The Front Cover

The Front Cover

People process their challenges in a lot of ways. Some withdraw; others reach out. Barbara Baxter is among the latter. In her own words here she shares how she came to write her book, “Suge Pills: Non-Medical Ways to Feel Your Best” a book filled with positive non-medical ways to feel your best. .


Barbara Baxter, Author of Sugar Pills: Non-Medical Ways to Feel Your Best

Barbara Baxter, Author of Sugar Pills: Non-Medical Ways to Feel Your Best

The Big C

I’m a cancer survivor and I discovered helpful, inexpensive and easy-to-use information that you and I can use when facing a major illness or other life-changing events.

Not long ago, people with major health issues like heart attacks and cancer were considered on their way out, at the end of the road, facing the final curtain. People felt hopeless. They put their papers in order and waited to die.

Fortunately, medicine has advanced considerably. Early warning signs signal possible problems before they happen. Now, when heart attacks happen, restorative procedures and therapy begin immediately. People who have cancer can benefit tremendously with early diagnosis. Treatments for all stages of cancer have progressed immeasurably.

Let me tell you how I found out I had cancer.

I got a phone call from the nurse asking me to have another blood test because the results from my annual physical showed I had a slightly elevated white count. “OK” I said and a couple of days later I had another test. Again, the results were slightly elevated. The doctor prescribed an antibiotic since an elevated white count could be a sign of an infection somewhere in my system. I returned to the doctor’s office several weeks later.

This time my white count was down. It was almost at normal. My doctor is conservative and suggested I come back six weeks later for one more check of my white count. During those next six weeks, I didn’t think once about my white blood cell count. Then as requested, I once more had a blood test. My white blood count was right back up to where it had been at my annual physical. The doctor questioned me about travel. Sometimes people pick up a virus. He asked if I’d recently been to any foreign countries. Yes. I’d recently been in the Sierra Madre Mountains. “We’ll try this blood test once more,” he said. And so we did.

A Weird Little Bug?

When the phone rang three days later, it was the doctor calling. He told me I should see a specialist in oncology/hematology and recommended one for me. I made the appointment. I fully expected the oncologist to discover some weird little bug in my system, which would then be magically erased by medicine and my white blood cells would happily drop down to where they belonged.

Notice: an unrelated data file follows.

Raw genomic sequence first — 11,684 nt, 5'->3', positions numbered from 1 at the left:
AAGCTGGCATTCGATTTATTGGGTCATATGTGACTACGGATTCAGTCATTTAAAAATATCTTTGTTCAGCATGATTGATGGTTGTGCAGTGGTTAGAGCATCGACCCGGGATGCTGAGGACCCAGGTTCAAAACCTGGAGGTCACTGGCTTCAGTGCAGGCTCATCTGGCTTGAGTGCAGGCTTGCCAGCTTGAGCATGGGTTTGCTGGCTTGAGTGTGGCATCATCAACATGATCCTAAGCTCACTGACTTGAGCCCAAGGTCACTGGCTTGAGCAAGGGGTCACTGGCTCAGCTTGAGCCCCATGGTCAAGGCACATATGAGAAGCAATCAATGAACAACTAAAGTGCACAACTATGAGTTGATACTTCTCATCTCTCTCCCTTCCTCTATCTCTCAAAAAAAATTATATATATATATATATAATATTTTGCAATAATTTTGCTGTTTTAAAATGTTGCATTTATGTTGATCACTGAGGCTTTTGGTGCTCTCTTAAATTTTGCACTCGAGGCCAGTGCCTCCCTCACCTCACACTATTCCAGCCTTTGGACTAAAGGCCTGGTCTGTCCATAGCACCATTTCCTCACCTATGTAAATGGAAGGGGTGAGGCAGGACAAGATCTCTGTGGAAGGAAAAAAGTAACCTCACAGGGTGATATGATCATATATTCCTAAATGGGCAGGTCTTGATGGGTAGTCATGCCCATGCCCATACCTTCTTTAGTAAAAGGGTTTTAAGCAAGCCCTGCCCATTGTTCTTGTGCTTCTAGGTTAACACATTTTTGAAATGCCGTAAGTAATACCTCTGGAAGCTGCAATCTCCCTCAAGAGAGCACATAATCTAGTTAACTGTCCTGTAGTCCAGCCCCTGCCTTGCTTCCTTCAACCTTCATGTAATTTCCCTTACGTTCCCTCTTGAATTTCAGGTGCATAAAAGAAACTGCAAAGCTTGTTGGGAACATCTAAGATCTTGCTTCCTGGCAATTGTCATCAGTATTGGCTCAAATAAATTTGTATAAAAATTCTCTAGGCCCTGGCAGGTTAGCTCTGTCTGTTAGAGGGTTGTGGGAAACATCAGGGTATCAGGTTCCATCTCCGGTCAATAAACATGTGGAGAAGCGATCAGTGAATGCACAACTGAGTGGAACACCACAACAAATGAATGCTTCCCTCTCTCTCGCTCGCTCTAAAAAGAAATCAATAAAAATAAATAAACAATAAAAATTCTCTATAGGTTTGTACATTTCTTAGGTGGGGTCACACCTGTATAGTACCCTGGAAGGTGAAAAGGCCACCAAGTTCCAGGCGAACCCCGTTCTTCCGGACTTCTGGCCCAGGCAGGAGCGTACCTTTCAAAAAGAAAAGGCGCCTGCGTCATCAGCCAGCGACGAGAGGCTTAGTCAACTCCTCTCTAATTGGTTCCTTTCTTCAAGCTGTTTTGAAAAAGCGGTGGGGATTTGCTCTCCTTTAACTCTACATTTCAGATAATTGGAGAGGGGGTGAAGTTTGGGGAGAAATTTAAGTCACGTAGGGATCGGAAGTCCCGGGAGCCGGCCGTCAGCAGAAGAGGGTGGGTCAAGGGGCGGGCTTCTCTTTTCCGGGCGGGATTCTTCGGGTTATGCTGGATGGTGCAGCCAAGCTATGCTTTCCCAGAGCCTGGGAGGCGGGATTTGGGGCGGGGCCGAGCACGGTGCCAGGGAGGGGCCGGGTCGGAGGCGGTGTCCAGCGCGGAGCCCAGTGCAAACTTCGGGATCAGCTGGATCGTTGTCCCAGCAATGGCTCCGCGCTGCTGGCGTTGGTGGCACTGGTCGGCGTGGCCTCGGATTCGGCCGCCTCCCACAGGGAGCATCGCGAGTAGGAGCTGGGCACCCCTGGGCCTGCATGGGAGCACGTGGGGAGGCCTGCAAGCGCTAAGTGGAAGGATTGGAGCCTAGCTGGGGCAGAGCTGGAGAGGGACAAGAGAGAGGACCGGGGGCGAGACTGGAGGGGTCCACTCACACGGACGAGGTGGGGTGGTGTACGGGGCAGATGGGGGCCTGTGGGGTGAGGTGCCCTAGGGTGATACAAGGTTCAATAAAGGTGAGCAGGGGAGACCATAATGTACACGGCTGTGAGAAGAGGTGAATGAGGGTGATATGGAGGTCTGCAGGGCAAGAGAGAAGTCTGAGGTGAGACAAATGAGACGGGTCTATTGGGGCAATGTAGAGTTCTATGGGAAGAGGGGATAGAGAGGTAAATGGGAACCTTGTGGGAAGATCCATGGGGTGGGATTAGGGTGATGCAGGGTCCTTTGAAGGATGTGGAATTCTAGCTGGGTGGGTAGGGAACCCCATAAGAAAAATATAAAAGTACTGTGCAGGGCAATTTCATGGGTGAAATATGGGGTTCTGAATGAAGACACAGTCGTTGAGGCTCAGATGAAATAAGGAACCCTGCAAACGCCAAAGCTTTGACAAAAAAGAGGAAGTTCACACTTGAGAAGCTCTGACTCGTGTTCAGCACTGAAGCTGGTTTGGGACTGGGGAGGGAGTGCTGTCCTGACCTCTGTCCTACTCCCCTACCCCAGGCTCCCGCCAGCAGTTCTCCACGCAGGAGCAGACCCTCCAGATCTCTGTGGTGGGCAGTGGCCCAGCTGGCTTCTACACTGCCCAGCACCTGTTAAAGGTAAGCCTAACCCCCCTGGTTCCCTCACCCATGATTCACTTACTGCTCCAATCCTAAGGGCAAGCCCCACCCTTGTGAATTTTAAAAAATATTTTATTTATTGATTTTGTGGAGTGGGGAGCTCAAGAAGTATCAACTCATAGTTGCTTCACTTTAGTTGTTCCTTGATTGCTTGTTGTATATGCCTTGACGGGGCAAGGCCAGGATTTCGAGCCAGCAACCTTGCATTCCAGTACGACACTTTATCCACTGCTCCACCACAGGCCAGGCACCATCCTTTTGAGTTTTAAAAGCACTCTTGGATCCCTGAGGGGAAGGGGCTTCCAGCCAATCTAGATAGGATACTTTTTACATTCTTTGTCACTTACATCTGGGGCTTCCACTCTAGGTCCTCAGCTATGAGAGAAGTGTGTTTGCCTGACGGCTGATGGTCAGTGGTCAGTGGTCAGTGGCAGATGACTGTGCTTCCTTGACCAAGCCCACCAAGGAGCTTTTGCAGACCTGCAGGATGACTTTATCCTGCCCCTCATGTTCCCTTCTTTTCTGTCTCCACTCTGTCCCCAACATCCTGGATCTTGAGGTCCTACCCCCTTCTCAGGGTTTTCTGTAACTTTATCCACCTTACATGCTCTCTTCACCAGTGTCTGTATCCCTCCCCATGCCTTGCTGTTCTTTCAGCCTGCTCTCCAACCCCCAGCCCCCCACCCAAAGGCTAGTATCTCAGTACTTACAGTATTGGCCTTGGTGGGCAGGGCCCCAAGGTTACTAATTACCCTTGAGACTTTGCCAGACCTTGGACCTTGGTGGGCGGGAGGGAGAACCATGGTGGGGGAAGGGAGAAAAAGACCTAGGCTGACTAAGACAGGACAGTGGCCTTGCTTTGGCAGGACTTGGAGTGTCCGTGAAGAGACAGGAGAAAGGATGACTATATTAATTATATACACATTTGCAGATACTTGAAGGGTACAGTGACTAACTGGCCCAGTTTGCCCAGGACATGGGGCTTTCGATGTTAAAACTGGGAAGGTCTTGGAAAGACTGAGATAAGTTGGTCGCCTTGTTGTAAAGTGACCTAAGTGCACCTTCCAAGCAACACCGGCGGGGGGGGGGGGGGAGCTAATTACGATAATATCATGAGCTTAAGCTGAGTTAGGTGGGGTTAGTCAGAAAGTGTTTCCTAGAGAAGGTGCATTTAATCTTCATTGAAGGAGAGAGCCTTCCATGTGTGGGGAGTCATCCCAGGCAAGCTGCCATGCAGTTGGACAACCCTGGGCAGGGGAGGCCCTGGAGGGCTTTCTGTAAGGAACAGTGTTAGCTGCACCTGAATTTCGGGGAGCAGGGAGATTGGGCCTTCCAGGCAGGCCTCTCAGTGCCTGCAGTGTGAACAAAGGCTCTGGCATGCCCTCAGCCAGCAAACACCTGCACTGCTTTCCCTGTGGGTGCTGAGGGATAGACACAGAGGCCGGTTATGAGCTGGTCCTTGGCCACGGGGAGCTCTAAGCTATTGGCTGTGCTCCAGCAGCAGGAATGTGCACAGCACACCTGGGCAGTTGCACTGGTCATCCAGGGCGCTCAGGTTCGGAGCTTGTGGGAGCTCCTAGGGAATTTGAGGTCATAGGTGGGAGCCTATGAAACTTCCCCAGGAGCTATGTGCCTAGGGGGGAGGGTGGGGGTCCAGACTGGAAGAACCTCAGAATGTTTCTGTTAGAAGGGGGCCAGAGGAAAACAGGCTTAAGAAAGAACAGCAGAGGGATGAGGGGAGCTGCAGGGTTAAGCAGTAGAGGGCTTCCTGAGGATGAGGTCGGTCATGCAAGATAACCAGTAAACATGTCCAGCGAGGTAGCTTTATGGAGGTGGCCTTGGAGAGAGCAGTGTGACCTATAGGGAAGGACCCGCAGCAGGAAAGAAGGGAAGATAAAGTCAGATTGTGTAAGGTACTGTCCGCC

The oncology nurse drew my blood for a test at their facility. The blood sample was put in a large machine that quickly spit out results. I did not have a weird little bug.  Instead, the oncologist came into the examining room with my test results. They showed, unmistakably, I had leukemia and was on the border of leukemia and non-Hodgkin’s lymphoma. I gave a look of disbelief. “Make no mistake,” he emphasized, “you have leukemia, possibly non-Hodgkins lymphoma.”

I sat there trying to absorb his words as he explained tests I’d need to have to determine how far along the disease had progressed. I was outwardly silent. Inside, however, voices hollered in my mind. What did this mean? Disease progressed, progressed to what? What on earth was going on with my white blood cells? OH MY GOD! I have cancer! Is the doctor really talking to me? I felt just fine.

I heard the word CANCER and with that, my world changed.

Those of you who also have been diagnosed with cancer understand completely what it means when I say that my world had changed. Those of you with loved ones, family or friends diagnosed with cancer also understand what I mean. Cancer affects everyone. It changes everyone’s world.

It was a moment that my life was made different.

Since that time I’ve had experiences I could never have imagined. Through the adventure of my cancer conquest I have had life-broadening experiences, which have helped me be a cancer survivor, AND a cancer thriver.

I want to help you with your health journey.

I share with you the helpful, inexpensive and easy-to-use things I discovered, which helped me greatly during this process. I call them Sugar Pills. There are seven of them. They are not medical. They work.

These seven timely Sugar Pill tips will lift us up and calm us down.

You can have positive life changes from your cancer experience.

The seven Sugar Pills:

  • Color
  • Community
  • Exercise
  • Food
  • Guided Imagery
  • Music
  • Positive Energy

In the upcoming months we’ll explore these 7 ‘sugar pills’ in depth here in this blog hearing from practitioners, experts and regular folk who have hit upon successful ways to turn your health around – turn your life around!

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